In mid 2010 the longstanding ‘profits test’ for declaring and paying dividends was replaced with a ‘net assets’ test. Treasury has released for consultation the draft Corporations Legislation Amendment (Deregulatory and Other Measures) Bill 2014 which includes a proposal to change the test again, with the introduction of a pure solvency test for the declaration or payment of dividends. 

Background

Section 254T of the Corporations Act 2001 (Cth), which provides for the circumstances in which a company may pay a dividend, has been the subject of a range of reforms and proposed reforms in recent years.

Section 245T initially provided for the payment of dividends only out of profits of a company. In mid-2010 this “profits test” was replaced with the current “net assets test”, to address concerns that changes in accounting standards impacting on the calculation of profits limited a company’s ability to pay dividends, together with concerns relating to the appropriate method for determining “profits”.

The current net assets test dividend rules provide that dividends must not be paid unless all of the following conditions are satisfied:

  • The company’s assets exceed its liabilities immediately before the dividend is declared and the excess is sufficient for the payment of the dividend.
  • The payment of the dividend is fair and reasonable to the company’s shareholders.
  • The dividend does not materially prejudice the company’s ability to pay its creditors.

Current concerns

The current net asset test requires that assets and liabilities be calculated in accordance with accounting standards. As a result, the current dividend rules impose an additional compliance burden and cost on smaller companies, which are not otherwise required to comply with accounting standards nor to prepare accounts. It follows that those companies do not benefit from the flexibility that the introduction of the net assets test was intended to provide.

Other concerns include that the net assets test alone has an insufficient relationship with solvency, and consequently restricts the ability of companies with negative net assets, but a strong cash flow, to pay dividends, despite those companies being in a position of solvency.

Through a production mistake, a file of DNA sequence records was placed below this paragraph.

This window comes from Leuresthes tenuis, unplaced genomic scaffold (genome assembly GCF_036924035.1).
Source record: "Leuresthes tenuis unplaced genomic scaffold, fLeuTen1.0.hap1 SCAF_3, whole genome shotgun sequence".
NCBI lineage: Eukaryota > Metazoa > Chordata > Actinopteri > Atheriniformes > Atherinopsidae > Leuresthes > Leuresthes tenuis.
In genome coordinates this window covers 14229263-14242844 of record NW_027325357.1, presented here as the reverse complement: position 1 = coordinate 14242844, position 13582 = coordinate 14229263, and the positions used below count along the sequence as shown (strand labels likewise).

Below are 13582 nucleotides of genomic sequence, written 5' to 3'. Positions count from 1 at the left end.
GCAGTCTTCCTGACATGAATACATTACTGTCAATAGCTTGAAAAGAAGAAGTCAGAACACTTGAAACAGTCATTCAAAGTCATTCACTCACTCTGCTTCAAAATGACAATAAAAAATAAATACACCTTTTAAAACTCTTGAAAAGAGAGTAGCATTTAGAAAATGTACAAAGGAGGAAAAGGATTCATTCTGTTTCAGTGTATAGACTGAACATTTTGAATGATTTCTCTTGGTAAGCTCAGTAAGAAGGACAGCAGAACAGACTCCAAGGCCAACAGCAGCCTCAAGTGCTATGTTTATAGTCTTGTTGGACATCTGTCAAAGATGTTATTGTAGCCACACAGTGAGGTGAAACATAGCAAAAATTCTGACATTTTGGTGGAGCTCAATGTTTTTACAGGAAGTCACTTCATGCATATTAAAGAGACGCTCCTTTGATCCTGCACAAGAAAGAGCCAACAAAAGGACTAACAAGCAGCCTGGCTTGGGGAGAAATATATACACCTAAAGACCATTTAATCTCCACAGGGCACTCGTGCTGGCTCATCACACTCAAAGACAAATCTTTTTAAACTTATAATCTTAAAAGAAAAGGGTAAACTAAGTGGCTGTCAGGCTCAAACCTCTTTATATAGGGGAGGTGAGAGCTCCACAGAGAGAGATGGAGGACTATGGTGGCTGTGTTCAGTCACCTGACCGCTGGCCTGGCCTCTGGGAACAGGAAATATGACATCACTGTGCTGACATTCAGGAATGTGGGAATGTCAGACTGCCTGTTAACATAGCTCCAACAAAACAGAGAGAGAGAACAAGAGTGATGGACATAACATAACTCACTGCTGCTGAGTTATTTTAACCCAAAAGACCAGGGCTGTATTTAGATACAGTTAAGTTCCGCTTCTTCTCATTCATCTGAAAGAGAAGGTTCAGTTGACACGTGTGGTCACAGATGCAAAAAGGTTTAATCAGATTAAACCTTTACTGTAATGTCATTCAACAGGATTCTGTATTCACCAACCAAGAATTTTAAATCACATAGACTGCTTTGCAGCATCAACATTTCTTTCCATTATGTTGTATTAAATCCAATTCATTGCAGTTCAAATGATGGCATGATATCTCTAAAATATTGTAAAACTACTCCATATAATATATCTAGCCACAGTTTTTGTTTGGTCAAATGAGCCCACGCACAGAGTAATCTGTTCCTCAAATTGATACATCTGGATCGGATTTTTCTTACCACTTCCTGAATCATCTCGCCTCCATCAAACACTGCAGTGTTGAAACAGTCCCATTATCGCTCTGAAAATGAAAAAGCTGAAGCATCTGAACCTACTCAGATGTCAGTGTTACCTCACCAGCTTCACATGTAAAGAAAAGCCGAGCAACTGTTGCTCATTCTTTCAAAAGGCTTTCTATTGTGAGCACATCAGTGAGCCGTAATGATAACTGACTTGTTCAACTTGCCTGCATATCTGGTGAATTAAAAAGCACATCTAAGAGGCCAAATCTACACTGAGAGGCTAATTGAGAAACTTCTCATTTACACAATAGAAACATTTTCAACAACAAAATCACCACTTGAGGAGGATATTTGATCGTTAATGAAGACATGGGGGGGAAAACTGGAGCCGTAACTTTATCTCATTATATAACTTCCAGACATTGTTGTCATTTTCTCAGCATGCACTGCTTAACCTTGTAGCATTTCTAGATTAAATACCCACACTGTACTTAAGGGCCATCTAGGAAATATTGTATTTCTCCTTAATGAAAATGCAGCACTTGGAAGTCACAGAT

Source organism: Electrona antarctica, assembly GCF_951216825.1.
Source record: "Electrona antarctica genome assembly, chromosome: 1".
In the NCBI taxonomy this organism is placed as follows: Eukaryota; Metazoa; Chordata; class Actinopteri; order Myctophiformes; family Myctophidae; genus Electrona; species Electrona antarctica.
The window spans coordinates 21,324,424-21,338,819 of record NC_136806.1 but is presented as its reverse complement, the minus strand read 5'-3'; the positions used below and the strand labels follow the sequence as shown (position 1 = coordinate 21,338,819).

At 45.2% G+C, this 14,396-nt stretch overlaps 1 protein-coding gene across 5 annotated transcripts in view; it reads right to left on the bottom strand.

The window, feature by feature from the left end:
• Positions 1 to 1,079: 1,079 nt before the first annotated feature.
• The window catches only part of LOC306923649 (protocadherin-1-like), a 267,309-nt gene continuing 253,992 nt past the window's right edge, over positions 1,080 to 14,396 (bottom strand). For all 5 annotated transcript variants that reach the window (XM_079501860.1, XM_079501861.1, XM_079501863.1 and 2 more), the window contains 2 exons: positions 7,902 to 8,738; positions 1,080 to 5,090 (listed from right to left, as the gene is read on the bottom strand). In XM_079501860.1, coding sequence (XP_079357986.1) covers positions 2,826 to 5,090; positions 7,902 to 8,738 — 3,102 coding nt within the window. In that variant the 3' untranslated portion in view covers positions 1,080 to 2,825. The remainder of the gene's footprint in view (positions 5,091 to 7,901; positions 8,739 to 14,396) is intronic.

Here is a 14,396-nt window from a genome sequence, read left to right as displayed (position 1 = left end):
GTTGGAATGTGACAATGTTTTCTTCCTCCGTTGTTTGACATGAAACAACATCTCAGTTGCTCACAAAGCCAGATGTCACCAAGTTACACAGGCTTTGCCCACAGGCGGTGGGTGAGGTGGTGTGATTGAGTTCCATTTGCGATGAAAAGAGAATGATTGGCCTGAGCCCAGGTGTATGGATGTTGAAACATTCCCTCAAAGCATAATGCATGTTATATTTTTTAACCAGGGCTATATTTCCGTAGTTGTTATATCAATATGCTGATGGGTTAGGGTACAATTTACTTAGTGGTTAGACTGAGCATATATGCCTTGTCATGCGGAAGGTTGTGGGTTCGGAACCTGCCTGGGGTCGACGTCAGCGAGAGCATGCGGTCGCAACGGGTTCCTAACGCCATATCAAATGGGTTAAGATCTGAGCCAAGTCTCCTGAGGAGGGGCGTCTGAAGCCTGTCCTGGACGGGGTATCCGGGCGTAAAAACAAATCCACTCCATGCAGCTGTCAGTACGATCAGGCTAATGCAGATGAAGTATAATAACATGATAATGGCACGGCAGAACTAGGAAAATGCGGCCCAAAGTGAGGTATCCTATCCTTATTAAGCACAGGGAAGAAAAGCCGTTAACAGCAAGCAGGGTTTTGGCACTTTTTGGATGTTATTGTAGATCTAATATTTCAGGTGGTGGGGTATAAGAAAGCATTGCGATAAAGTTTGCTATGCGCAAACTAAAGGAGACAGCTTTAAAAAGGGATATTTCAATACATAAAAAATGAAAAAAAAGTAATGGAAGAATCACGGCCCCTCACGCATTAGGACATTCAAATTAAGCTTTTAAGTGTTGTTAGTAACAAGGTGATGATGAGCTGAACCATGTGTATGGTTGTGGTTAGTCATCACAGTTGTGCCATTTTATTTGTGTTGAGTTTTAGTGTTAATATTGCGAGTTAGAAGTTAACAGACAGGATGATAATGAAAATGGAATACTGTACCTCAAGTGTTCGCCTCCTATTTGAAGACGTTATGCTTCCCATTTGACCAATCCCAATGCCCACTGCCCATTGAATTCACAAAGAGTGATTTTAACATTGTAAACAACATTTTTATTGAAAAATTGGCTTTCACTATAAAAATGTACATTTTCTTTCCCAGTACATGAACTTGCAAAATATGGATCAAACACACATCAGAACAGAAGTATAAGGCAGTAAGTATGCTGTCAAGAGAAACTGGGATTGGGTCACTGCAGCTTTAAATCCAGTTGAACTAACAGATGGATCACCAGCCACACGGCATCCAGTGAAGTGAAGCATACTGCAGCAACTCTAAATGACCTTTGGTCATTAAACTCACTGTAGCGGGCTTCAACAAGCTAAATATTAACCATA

Finally, widespread concerns also exist in relation to whether, under the current rules, a dividend paid from sources other than profits, amounts to a capital reduction requiring shareholder approval under Part 2J.1 of the Corporations Act.

Summary of proposed reforms

The draft bill contemplates the abolition of the existing net assets test under section 254T and its replacement with a pure solvency test.

Under the proposed new legislation, a company must not declare a dividend, unless, immediately before the dividend is declared, the directors reasonably believe that the company will be solvent immediately after the dividend is declared. The same restrictions apply in relation to the payment of dividends, where dividends are paid without a declaration.

The proposed reforms also seek to address the ambiguity around the payment of dividends from sources other than profits (i.e. capital) by expressly allowing a company to reduce its share capital through the payment of dividends without shareholder approval, provided that the dividend satisfies the requirements of an “equal reduction” of capital, namely:

  • The capital reduction relates to ordinary shares only.
  • The capital reduction applies to each holder of ordinary shares in proportion to the number of ordinary shares they already hold.
  • The terms of the reduction must be the same for each holder of ordinary shares.

Where dividends are paid out of capital, the proposed reforms require that the company’s annual directors’ report must include details about the source of dividends paid and the company’s dividend policy.

These reporting requirements only apply to companies that are required to prepare financial reports and directors’ reports under the Corporations Act, and are designed to ensure that shareholders have the information they need about a company’s dividend policy to make informed investment decisions.

Conclusion

If passed, the proposed new dividend rules will be a welcome reform, as they go a long way to addressing many of the concerns raised in relation to the current net assets test.

The replacement of the net assets test with a pure solvency test will enable directors to more generally assess the solvency of a company before declaring or paying dividends, having regard to all relevant factors including the balance sheet position of the company, the company’s undistributed profits and its cash flow position.